In contast to raw and almost untouched “18 – 0308 All”, there was a complex and thoughtful post-production work made for “Flat Lake” release. So all the post-production, finalizing and mastering for the album was made by Aeron Aether at his newly opened Aetheron Audio. Aeron was an easy pick for me – we’ve known each other for a long time, he remixed for MA and for my releases on other labels, we collaborated on several tracks, and he’s a known expert in sophisticated chillout/electronica sound. All this ended up in a more mature and exquisite album that surely shows Michiru’s development as an artist and evolution of his sound. The cover art also designed using Michiru’s photos, but this time it looks more “polished” and standardized.
At FRISKY we love to showcase the experimental, ever-evolving music which encourages deep listening, so it is with great pleasure that we introduce Michiru Aoyama as our CHILL Featured Artist. Listen to his exclusive 2-hour set live on Wednesday, March 4th at 2 PM EST [convert timezone] or listen anytime after on-demand with FRISKY Premium.
Get to know more about Michiru Aoyama while you tune in:
Photos by Michiru Aoyama
What first started your passion for ambient electronic music?
I got into this type of music through Ryuichi Sakamoto and then Christian Fennesz, I think. Ryuichi Sakamoto has been making collaborative works with electronic musicians such as Alva Noto, Fennesz, and Christopher Willits in recent years, and I felt like these albums presented new kinds of musical possibilities. I’ve enjoyed listening to Ryuichi Sakamoto’s piano music since I was young, and it often made me feel different kinds of emotions than what I felt when listening to J-pop. The way I listened to ambient/noise music was different to how I listened to J-pop, and this had a big influence on the way I thought as well.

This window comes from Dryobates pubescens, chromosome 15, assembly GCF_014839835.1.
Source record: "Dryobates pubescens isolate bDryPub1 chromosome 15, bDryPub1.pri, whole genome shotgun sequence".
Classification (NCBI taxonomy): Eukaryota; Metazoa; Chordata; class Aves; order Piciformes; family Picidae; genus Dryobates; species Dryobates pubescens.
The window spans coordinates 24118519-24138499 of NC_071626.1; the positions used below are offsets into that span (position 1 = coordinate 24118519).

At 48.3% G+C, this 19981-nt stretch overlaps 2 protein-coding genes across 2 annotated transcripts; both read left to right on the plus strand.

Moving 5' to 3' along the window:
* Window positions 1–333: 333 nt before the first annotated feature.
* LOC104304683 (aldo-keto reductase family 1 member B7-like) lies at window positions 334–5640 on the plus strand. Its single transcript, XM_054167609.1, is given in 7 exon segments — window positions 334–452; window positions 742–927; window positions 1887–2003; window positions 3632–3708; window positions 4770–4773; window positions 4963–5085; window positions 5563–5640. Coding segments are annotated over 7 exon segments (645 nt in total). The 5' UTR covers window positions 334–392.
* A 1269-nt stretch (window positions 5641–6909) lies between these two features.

How I felt didn’t have anything to do with what we humans call “liking” or “disliking” something. It’s normal for human life to have ups and downs, but in the past I’ve thought that that isn’t really looking at the world how it is. Our world isn’t just for humans, of course. There are also the worlds of plants, animals, stones, and the sky, sea and mountains. It’s true that feelings like “like” and “dislike” enrich our lives. There was a time in my life when I was sick and tired of music that was clearly centered around love & romance. You could say that my fascination with electronic music was born from that.
The idea that sounds that didn’t exist 100 years ago could be created through close relation to the power of our modern civilization (i.e. high-performance computers) was appealing to me. I was excited at the fact that I was listening to sounds that had never existed before. Sounds such as sine waves and white noise, however, have a relatively low cultural appreciation; I think they just sound like unpleasant noises for a lot of people. I don’t really like these kinds of sounds, either.